Dear Mom and Dad,
I’m writing to you because I’m worried about getting ready for Pesach and I don’t know how to talk to you about it.
Even though I’m in fourth grade, you know that school is still really hard for me. There is so much going on there. Kids are running around, screaming, bumping, and pushing each other. All the noise and motion make me pretty stressed out and sometimes I need space just to calm down.
When I’m in class, it’s hard for me to concentrate and keep up with my work. And when it’s time for recess, sometimes I’m left out of the games and I don’t feel like part of the group.
Overall school is okay, but I can’t wait to get home every day just to rest. No one at school is really trying to understand me, but I still have to follow all the rules. It’s hard work and it makes me tired.
And now Pesach is coming. I am happy for the break, but I’m also nervous. What if home becomes like school?
You often get upset at me at home because I “drive you crazy” or bother little Moshe. Then you get frustrated with me and ask: “Why can’t you be a good boy like in school?” You don’t understand that because I am working so hard to be a good boy in school, I don’t have much energy left to be a good boy at home. My batteries are pretty empty by the time I come home and when I feel upset at something I don’t have the strength to control myself like I do in school.
Before Pesach you are very stressed; there is so much going on and so much to do. In the morning, Dad wants me to get dressed and come to shul with him or at least daven at home and learn something before we start the day. You ask me to help you clean and make sure there’s no chometz in the house, and you need me to help you with errands. There is a lot of pressure around the house and this is too much for me.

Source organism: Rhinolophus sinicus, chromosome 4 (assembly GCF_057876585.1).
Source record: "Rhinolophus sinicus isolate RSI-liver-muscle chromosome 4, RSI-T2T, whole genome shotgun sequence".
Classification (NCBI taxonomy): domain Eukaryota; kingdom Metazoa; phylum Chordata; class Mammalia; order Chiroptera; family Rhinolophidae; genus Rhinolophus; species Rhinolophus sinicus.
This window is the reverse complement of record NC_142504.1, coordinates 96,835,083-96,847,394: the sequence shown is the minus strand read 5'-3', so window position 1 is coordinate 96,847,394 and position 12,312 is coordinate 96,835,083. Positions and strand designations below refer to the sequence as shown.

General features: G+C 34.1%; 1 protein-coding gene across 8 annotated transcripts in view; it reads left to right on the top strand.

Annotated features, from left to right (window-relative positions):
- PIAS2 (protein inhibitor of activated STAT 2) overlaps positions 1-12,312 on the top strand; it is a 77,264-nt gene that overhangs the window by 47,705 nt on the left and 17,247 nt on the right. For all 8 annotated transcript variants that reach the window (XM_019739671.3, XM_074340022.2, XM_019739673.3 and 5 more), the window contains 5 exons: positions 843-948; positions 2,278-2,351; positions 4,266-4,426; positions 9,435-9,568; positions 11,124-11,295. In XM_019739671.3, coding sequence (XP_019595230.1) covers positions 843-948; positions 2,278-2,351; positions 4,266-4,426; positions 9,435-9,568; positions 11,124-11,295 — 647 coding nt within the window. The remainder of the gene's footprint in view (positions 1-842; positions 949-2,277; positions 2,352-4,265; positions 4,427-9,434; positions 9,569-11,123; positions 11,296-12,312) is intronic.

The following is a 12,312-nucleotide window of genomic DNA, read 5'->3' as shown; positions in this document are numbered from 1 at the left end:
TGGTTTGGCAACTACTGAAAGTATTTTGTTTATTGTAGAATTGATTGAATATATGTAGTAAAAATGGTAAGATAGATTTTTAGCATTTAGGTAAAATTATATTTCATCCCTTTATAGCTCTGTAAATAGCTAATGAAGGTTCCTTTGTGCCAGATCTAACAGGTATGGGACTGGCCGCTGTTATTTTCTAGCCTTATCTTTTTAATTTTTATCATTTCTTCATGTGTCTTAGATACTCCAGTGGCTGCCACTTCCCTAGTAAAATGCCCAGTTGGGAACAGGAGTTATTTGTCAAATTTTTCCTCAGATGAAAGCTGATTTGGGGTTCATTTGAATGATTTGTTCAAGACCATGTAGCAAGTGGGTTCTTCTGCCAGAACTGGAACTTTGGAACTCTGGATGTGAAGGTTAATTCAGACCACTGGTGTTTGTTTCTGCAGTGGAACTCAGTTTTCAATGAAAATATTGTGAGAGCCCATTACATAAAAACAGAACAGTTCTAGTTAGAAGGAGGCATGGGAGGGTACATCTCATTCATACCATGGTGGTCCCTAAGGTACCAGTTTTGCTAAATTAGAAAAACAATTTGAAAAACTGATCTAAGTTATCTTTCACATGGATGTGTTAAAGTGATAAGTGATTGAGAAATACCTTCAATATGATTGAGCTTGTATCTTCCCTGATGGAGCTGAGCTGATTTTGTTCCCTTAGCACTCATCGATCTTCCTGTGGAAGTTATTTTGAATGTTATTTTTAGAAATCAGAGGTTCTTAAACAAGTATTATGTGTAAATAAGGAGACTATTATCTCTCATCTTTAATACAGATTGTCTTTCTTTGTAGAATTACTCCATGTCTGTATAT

With all this stress, I can’t behave well because I need some space to calm down and be myself. But you then start to yell at me.
I really want to help you get ready for Pesach and I like it when you plan the day for me. Knowing what’s going to happen and what to expect makes me feel calmer. I want to have fun and be happy at home with you. It helps me when you tell me exactly what you expect me to do. When you say “clean your room” for Pesach, I don’t know where to start. One time you told me specifically which drawer to clean out and how to do it and that worked really well for me.
Another time you did a chart for each specific chore I needed to do and put on a sticker after I finished each one. Everything was so much easier and it was kind of exciting to work toward a treat when all the stickers were in place.
Having the music on while cleaning for Pesach also puts me in a better mood so I can do the work you want me to do.
I want to say thank you for cooking “normal” meals and caring that I eat well, because when I’m hungry, it´s even harder for me to help you.
At the same time, I wish you would let me get up later, stay in my pajamas longer, and just let me play without having pressure every morning. I wish you would let me do things my own way, even if it’ll come out different and not as perfect as you´d like. Please let me have some space and freedom to find out what my own way is. I like it when you ask me how I want things to be. It makes me feel like what I have to say is important to you.
Sometimes I just need to be silly! You do let me be silly sometimes—maybe not before Pesach—and those times you didn’t mind or make me feel bad about it. Then, when I get my silliness out, I don’t need to be silly so much.
Dear Mom and Dad, I wish you would talk to me about how to get ready for Pesach in a fun way. Even when you are so busy preparing, I hope you’ll stop to give me a smile and a hug and just ask me if I am doing okay. Home is that special place where you don’t just look at what I do but who I am.